FAIRHAVEN – Selectman Robert Espindola, who was elected in April, differed with Chairman Brian K. Bowcock over his request to use Kopelman & Paige for issues involving the wind turbines.
Mr. Espindola said he wants to find out what he can or cannot vote on in terms of the town’s wind turbines off Arsene Street considering that he was involved in a lawsuit that tried to stop them. Town counsel Thomas Crotty represents the town in the lawsuit, which Mr. Espindola, who lives near the turbines, dropped out of on March 16. The annual town election was in early April.
Mr. Espindola said Kopelman & Paige estimated it would take three to three-and-a-half hours to contact the attorney general and Ethics Commission on his behalf to “say what he can and cannot do” when a discussion or votes come up involving the wind turbines.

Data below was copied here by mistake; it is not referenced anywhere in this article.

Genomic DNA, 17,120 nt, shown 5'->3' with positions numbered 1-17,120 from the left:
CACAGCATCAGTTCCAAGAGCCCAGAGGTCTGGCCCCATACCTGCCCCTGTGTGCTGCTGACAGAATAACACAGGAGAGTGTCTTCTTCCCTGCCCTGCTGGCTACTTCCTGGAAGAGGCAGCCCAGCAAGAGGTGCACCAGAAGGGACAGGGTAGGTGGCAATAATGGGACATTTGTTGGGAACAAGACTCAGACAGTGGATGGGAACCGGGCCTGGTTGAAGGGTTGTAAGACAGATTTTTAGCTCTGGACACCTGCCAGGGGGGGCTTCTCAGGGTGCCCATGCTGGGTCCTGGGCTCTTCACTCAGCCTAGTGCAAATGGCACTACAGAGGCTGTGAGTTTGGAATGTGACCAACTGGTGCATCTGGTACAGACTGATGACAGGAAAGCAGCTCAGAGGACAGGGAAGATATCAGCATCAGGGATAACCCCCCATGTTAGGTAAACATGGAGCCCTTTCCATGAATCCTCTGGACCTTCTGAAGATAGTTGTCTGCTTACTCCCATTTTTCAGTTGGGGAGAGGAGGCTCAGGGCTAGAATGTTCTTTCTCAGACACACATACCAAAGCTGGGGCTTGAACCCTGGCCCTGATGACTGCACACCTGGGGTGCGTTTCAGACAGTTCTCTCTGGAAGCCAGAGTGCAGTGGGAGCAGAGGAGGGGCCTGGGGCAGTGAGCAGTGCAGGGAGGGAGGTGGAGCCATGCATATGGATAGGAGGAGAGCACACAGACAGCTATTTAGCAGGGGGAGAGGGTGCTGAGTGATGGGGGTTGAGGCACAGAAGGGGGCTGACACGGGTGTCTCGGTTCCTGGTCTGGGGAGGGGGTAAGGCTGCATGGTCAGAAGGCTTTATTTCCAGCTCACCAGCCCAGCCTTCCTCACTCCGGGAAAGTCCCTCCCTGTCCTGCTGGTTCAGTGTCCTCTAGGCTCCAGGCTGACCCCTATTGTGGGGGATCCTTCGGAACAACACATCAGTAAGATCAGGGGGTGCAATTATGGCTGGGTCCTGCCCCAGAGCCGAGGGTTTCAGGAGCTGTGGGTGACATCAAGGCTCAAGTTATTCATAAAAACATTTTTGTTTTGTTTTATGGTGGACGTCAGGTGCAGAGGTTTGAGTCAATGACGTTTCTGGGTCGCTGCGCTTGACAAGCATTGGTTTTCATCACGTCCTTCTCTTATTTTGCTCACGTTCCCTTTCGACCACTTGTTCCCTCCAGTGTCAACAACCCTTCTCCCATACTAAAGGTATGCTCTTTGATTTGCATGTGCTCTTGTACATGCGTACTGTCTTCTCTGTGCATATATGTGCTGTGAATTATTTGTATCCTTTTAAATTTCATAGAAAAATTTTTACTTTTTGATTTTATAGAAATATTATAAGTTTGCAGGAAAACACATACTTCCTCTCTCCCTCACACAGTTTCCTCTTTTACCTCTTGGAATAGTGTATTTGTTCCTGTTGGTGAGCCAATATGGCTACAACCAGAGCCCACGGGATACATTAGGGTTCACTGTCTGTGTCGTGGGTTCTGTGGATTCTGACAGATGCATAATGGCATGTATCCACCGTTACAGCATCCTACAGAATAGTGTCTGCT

Mr. Bowcock said he was concerned the legal costs “may escalate.” He said Kopeman & Paige will have to review all the documents and may have to send attorneys down from Boston. Kopelman & Paige charges $165 an hour. Mr. Crotty, whose office is in New Bedford, charges $160 an hour.
Mr. Bowcock said Mr. Crotty is “only an intermediary. He’s not issuing a legal opinion.” He added, “You can go directly to the Ethics Commission so there may be no cost.”
Mr. Espindola said Kopelman & Paige told him in a letter that there will be no travel time, but Mr. Bowcock said he read correspondence with the law firm that mentioned travel time.
Selectman Charles Murphy Sr. made a motion to do allow Mr. Espindola to use Kopelman & Paige for a maximum of four hours. Mr. Bowcock said was “not comfortable” with the proposal and would not second it.
When Mr. Espindola asked if he could second the motion, Mr. Bowcock said that did not seem appropriate. He said they should table the motion and take it up again at the May 21 meeting.
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